As it’s based on a true story, “The Fighter” can’t delve into the haymaking excesses that made Stallone’s franchise – up to “Rocky IV,” at least - so much campy fun. Even so, director David O. Russell doesn’t shy away from the “against-all-odds” clichés of Micky’s humble life in working class Lowell, Mass., where as the film begins he’s desperately trying to slug his way out of a three-fight losing streak.
Booked by his shrewish manager-mother (Melissa Leo) as a hard-punching “stepping stone” for boxers on their way up, the laconic Micky is buffeted from all sides by a destructive family dynamic that includes a gaggle of squabbling sisters and his older half-brother and sparring partner, Dicky Eklund (Christian Bale), a crack addicted ex-fighter locally famous for knocking down Sugar Ray Leonard in a long-ago match.
The rivalry and camaraderie between the brothers serves as the movie’s center, with Dicky’s inevitable drug-induced fall given as much attention as Micky’s steady rise within the boxing ranks. The headlining actors have excellent chemistry - a tense jailhouse tête-à-tête between the two serves as the film’s strongest moment. In Micky’s world, it seems the family quarrels that take place outside the ring are just as damaging as the real punches he absorbs inside the squared circle.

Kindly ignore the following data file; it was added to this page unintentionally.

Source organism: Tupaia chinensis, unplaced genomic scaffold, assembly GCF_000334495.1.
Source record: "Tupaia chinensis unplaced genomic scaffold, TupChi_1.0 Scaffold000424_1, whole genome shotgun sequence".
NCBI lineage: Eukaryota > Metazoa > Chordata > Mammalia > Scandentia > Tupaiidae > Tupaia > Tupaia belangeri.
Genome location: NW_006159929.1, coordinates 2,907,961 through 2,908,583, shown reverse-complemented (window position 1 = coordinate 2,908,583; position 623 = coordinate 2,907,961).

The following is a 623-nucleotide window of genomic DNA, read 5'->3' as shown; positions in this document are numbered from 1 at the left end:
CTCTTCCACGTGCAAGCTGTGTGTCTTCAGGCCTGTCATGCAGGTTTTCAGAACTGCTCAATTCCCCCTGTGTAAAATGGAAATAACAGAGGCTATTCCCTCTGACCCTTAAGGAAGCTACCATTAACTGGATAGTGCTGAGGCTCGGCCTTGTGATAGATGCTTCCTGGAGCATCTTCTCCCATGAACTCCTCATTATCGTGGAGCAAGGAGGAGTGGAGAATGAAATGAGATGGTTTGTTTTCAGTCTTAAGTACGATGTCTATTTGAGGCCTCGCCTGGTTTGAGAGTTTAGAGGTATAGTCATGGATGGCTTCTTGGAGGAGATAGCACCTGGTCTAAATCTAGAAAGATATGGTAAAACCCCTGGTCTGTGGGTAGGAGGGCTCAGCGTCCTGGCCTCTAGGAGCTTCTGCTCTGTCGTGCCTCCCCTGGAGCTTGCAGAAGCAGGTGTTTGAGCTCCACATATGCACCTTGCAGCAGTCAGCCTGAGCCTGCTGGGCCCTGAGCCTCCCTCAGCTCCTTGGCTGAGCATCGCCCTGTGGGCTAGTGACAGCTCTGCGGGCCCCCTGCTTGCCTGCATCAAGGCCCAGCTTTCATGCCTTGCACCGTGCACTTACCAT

There are pieces of a good movie here, and Wahlberg is one of them. As Micky, Wahlberg is well within his wheelhouse as a downcast everyman drowning in his loved ones’ good intentions. The former teen heartthrob spent several years weight training in anticipation for the role, which lends intense realism to the solid and exciting fight scenes where Wahlberg takes every punch – no stunt double needed.
“The Fighter” is less successful in evading the worn chestnuts of the genre. Micky finds the love of a good woman in Charlene, played with foul-mouthed barfly hotness by the versatile Amy Adams, and there’s even the genre-standard training montage set to hair metal instead of “Eye of the Tiger.”
There’s also the matter of Bale’s feverish portrayal of Dicky. The famously volatile actor, who lost a massive amount of weight in going “full method” for the role, is alternately the best and worst thing about “The Fighter.” His wild eyed, loose-limbed performance has already sparked some early Oscar talk, and Bale’s transformation from Batman into a human pencil is shocking to behold, even if he did look more grotesquely emaciated in “The Machinist.”
Unfortunately, Bale’s Kirk Lazarus-like makeover also comes with the “Tropic Thunder” character’s Oscar-baiting penchant for overacting. Bale’s twitchy spasticity and braying faux-Southie accent may reflect the real-life Dicky (who makes an appearance during the credits), but a little restraint would have given a handful of melodrama-heavy scenes some much-needed nuance.
Director Russell’s earnest attempt to fill the movie with such “moments” makes the movie feel emotionally flat. A laggy middle section that doesn’t find its rubber-legged footing until the last couple of reels further downgrades the proceedings. “The Fighter” is a frustrating film, because as much as it strives to rise above formula conventions, it ends up eating canvas more than not.